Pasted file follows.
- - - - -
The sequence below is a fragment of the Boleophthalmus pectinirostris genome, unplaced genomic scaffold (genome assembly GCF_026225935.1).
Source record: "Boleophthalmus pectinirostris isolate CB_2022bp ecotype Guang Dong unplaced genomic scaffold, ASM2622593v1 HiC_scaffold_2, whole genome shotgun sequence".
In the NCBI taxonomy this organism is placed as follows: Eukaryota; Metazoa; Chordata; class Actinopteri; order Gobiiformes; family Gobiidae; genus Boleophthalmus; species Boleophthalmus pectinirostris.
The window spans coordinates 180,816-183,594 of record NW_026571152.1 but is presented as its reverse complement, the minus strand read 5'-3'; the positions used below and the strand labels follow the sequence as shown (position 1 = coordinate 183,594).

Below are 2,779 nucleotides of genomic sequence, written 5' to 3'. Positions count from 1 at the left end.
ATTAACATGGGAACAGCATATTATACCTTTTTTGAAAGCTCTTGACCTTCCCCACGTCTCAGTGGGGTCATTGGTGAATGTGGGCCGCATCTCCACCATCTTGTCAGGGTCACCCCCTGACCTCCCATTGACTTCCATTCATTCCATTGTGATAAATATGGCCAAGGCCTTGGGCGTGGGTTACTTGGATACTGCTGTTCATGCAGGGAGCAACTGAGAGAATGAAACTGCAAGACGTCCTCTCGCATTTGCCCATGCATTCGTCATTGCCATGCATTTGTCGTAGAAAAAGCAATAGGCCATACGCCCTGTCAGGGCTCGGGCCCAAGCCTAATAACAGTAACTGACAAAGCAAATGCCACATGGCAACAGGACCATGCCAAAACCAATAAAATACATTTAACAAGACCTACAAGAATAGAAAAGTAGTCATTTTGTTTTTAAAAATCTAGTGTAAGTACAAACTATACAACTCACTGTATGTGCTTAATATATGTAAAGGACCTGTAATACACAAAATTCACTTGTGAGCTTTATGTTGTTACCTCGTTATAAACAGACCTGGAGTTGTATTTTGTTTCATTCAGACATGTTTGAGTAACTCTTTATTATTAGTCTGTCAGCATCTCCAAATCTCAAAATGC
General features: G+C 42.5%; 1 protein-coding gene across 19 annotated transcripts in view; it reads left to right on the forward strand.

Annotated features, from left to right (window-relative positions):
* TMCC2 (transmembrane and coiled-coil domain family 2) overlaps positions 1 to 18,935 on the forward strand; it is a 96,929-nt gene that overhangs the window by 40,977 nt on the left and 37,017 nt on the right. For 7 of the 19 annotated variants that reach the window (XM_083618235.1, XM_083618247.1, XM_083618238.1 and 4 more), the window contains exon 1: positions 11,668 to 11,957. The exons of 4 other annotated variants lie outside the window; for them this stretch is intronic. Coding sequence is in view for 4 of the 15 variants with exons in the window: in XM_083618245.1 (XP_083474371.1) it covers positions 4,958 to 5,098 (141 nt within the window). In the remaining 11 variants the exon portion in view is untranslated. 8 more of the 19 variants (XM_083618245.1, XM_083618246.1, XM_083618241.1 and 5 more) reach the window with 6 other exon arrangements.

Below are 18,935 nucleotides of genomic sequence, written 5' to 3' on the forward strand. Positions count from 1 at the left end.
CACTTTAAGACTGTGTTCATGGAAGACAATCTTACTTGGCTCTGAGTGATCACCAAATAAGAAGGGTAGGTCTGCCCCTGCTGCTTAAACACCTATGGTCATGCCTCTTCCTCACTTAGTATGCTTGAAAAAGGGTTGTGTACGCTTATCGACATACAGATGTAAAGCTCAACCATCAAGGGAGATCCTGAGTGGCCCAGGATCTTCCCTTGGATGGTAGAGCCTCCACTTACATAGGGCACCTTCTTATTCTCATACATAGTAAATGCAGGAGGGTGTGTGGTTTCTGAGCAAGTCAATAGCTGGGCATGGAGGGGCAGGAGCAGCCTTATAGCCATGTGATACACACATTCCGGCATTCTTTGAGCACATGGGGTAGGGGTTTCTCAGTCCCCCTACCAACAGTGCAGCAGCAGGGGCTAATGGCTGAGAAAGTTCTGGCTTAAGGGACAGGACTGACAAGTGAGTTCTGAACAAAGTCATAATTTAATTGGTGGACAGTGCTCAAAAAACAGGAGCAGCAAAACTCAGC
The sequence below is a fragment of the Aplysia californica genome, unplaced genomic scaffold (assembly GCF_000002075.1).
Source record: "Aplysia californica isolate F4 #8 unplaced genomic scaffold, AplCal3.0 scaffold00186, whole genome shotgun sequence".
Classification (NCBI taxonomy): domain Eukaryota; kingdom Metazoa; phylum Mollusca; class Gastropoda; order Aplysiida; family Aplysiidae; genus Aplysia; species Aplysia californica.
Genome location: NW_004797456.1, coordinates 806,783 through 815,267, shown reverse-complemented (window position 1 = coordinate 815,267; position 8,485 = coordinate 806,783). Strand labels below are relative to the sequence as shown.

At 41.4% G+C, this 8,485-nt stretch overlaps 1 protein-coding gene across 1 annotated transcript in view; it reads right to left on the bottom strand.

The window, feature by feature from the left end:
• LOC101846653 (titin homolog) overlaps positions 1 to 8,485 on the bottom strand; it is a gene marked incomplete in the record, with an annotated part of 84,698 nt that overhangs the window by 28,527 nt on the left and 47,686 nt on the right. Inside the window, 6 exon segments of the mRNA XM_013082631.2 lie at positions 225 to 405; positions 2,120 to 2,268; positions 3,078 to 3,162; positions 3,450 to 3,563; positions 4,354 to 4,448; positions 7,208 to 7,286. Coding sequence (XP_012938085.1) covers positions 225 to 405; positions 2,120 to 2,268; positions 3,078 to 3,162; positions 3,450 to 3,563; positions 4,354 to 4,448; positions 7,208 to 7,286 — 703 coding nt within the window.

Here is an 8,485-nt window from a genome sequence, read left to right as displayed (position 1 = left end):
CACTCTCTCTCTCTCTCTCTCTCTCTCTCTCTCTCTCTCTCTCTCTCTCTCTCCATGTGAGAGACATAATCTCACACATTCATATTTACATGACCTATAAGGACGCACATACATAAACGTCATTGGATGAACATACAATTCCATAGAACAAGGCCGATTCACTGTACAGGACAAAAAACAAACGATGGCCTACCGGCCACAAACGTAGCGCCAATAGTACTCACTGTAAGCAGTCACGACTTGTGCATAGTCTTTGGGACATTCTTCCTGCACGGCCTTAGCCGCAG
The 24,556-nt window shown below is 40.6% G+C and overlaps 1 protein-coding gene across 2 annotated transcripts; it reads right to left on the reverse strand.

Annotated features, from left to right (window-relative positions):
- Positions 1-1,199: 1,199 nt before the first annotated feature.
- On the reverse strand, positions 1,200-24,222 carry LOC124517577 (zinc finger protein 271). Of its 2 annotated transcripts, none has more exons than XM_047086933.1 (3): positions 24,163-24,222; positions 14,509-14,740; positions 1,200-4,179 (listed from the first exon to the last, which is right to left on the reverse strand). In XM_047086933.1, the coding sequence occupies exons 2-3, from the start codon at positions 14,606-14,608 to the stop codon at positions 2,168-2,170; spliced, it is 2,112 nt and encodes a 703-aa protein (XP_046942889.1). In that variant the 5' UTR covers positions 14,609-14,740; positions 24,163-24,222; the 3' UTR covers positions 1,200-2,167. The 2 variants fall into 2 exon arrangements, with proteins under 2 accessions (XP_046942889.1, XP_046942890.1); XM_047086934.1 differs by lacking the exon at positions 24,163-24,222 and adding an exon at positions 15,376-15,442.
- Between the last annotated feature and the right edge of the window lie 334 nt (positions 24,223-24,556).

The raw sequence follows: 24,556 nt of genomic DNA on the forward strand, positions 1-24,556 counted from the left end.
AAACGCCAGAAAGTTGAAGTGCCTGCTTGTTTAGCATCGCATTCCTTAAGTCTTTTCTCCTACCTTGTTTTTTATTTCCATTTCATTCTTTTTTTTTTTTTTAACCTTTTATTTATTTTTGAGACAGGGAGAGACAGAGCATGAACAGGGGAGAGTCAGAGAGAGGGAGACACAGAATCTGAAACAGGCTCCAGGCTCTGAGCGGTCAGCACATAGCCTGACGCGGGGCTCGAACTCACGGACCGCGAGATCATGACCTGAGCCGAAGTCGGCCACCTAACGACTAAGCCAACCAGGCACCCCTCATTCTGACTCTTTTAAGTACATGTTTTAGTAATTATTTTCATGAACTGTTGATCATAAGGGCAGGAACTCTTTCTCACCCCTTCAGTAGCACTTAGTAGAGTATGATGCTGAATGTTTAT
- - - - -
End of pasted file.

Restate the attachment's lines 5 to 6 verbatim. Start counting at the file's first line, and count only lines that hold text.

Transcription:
Below are 2,779 nucleotides of genomic sequence, written 5' to 3'. Positions count from 1 at the left end.
ATTAACATGGGAACAGCATATTATACCTTTTTTGAAAGCTCTTGACCTTCCCCACGTCTCAGTGGGGTCATTGGTGAATGTGGGCCGCATCTCCACCATCTTGTCAGGGTCACCCCCTGACCTCCCATTGACTTCCATTCATTCCATTGTGATAAATATGGCCAAGGCCTTGGGCGTGGGTTACTTGGATACTGCTGTTCATGCAGGGAGCAACTGAGAGAATGAAACTGCAAGACGTCCTCTCGCATTTGCCCATGCATTCGTCATTGCCATGCATTTGTCGTAGAAAAAGCAATAGGCCATACGCCCTGTCAGGGCTCGGGCCCAAGCCTAATAACAGTAACTGACAAAGCAAATGCCACATGGCAACAGGACCATGCCAAAACCAATAAAATACATTTAACAAGACCTACAAGAATAGAAAAGTAGTCATTTTGTTTTTAAAAATCTAGTGTAAGTACAAACTATACAACTCACTGTATGTGCTTAATATATGTAAAGGACCTGTAATACACAAAATTCACTTGTGAGCTTTATGTTGTTACCTCGTTATAAACAGACCTGGAGTTGTATTTTGTTTCATTCAGACATGTTTGAGTAACTCTTTATTATTAGTCTGTCAGCATCTCCAAATCTCAAAATGC